Indicator net

Diagram showing the operation of an indicator net. The entanglement of the submarine causes a flare to automatically light on a buoy attached to the net, Office of Naval Intelligence (1917)

Constructed using light steel nets, indicator nets were often anchored at various depths to the sea bed around Allied naval bases during both world wars. They were intended to entangle U-boat traffic of the enemy, even though the submarines often managed to disentangle themselves and escape before being blown up by depth charges.

Predominantly deployed by the Royal Navy as a means of discouraging enemy submarines from entering Allied waters, indicator nets were used extensively during the war. Individual nets were sometimes as much as 100 metres (330 ft) in length.

Instead of being used as the sole anti-submarine measure, indicator nets were often mixed with extensive minefields and patrolling warships. Sometimes mines were attached directly to the nets, thus reducing submarine survival chances.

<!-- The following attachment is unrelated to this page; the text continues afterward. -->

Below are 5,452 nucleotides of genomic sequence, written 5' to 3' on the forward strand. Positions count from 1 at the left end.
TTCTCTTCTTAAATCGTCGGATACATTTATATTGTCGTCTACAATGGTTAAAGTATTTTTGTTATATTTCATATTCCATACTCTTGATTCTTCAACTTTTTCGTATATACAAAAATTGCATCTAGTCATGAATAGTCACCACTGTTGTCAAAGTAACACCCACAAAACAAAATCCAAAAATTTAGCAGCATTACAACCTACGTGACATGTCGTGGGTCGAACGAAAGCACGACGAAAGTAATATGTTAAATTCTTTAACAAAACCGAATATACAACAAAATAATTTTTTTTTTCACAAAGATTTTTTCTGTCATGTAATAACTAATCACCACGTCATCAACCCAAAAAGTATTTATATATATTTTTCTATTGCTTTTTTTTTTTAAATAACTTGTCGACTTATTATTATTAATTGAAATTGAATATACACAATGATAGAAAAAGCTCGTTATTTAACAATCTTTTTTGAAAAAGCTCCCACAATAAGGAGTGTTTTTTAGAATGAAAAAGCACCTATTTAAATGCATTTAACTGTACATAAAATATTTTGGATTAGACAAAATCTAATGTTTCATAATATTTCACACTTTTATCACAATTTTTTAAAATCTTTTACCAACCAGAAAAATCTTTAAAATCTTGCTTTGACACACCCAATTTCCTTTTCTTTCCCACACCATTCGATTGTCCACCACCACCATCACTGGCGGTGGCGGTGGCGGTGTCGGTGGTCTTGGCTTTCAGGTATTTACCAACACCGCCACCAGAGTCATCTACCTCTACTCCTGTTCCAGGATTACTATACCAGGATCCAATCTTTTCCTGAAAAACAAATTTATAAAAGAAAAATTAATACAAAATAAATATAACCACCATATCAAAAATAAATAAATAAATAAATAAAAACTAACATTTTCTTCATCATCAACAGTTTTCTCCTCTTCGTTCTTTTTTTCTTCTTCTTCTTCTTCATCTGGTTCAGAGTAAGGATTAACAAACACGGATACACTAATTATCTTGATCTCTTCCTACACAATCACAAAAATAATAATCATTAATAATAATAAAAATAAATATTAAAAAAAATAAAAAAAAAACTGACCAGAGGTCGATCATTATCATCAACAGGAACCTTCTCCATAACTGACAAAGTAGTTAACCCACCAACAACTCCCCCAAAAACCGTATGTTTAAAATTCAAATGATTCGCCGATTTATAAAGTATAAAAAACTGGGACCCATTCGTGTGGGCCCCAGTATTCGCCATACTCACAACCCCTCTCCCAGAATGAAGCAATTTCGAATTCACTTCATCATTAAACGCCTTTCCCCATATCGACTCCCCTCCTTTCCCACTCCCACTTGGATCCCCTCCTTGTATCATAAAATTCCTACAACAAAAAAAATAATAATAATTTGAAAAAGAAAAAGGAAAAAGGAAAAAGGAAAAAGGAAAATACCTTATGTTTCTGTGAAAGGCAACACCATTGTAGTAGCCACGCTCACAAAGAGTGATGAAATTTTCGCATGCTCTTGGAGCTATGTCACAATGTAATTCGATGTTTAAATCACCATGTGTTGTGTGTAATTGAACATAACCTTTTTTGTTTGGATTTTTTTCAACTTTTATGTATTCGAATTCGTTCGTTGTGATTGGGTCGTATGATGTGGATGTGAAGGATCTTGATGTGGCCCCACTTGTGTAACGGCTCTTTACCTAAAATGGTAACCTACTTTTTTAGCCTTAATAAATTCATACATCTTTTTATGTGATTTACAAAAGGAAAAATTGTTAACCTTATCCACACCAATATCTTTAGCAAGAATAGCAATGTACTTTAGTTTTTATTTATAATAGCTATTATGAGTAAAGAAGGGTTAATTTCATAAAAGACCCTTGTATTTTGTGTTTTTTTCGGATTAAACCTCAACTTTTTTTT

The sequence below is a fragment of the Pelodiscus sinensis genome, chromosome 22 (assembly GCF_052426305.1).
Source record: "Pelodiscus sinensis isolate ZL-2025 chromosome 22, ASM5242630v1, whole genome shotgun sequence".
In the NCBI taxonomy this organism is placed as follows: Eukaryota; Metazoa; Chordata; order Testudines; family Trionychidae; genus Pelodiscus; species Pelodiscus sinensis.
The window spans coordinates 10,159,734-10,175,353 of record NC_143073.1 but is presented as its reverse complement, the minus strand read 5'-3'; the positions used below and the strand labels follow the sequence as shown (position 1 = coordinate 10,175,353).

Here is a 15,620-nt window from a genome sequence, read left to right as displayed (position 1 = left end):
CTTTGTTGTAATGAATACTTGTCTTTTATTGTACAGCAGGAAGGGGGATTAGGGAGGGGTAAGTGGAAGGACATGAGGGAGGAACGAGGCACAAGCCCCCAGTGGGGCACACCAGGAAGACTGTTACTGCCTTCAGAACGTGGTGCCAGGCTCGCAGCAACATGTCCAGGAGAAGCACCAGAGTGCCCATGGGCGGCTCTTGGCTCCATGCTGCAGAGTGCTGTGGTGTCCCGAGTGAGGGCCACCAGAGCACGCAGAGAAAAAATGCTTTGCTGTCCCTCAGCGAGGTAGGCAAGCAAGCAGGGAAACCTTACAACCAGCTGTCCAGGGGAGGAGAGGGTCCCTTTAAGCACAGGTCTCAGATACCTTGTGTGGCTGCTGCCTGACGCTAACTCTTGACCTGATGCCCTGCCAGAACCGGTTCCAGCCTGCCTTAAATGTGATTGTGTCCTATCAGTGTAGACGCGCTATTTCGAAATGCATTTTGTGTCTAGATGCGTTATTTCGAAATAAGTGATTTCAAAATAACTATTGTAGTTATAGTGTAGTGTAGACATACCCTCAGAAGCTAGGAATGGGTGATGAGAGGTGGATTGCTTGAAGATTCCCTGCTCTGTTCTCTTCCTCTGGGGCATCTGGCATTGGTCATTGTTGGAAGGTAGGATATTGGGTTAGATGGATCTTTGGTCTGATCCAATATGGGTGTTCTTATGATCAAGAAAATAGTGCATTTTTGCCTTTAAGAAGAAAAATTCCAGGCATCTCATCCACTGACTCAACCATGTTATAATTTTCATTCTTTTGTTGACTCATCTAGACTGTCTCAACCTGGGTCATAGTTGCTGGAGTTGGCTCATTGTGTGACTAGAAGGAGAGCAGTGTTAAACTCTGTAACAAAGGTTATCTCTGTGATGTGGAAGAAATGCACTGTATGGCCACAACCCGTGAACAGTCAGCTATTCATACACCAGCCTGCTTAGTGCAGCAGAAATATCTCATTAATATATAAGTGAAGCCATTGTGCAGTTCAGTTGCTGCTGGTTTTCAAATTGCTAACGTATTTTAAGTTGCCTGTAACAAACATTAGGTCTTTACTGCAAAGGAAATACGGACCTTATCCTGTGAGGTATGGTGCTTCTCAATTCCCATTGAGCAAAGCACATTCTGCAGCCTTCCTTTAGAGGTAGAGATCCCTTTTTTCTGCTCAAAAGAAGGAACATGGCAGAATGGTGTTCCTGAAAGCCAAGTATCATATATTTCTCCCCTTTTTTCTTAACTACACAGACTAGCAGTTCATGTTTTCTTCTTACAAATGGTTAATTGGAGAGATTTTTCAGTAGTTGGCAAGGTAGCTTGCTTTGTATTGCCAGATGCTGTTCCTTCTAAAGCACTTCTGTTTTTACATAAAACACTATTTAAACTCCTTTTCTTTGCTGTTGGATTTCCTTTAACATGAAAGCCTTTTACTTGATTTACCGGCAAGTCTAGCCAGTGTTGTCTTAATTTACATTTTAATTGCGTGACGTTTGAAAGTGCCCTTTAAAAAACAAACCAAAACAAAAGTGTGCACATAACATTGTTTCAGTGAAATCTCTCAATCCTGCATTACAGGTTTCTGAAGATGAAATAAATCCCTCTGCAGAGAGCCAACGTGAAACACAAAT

After a submarine became entangled in the net, a marker buoy attached to the net drifted along the water's surface indicating an enemy below. The first example of indicator nets causing the destruction of a U-boat occurred at Dover when the U-8 became entangled on March 4, 1915.

The British also used indicator nets attached to converted fishing boats. The boats were armed with guns and depth charges to attack any submarine that became entangled in their net. A number of these boats were deployed in the Mediterranean as part of the Otranto Barrage, to block the Strait of Otranto. On 12 May 1917, the Austro-Hungarian submarine SM U-6 was entangled in one of the nets. The captain surfaced in an attempt to cut the net free and the surfaced submarine was subjected to ineffectual gunfire from the fishing boats. The submarine was scuttled as its propellers had been fouled by the net and escape was impossible. All the crew were rescued.[1]

See also


  1. Halpern (2004), p.37
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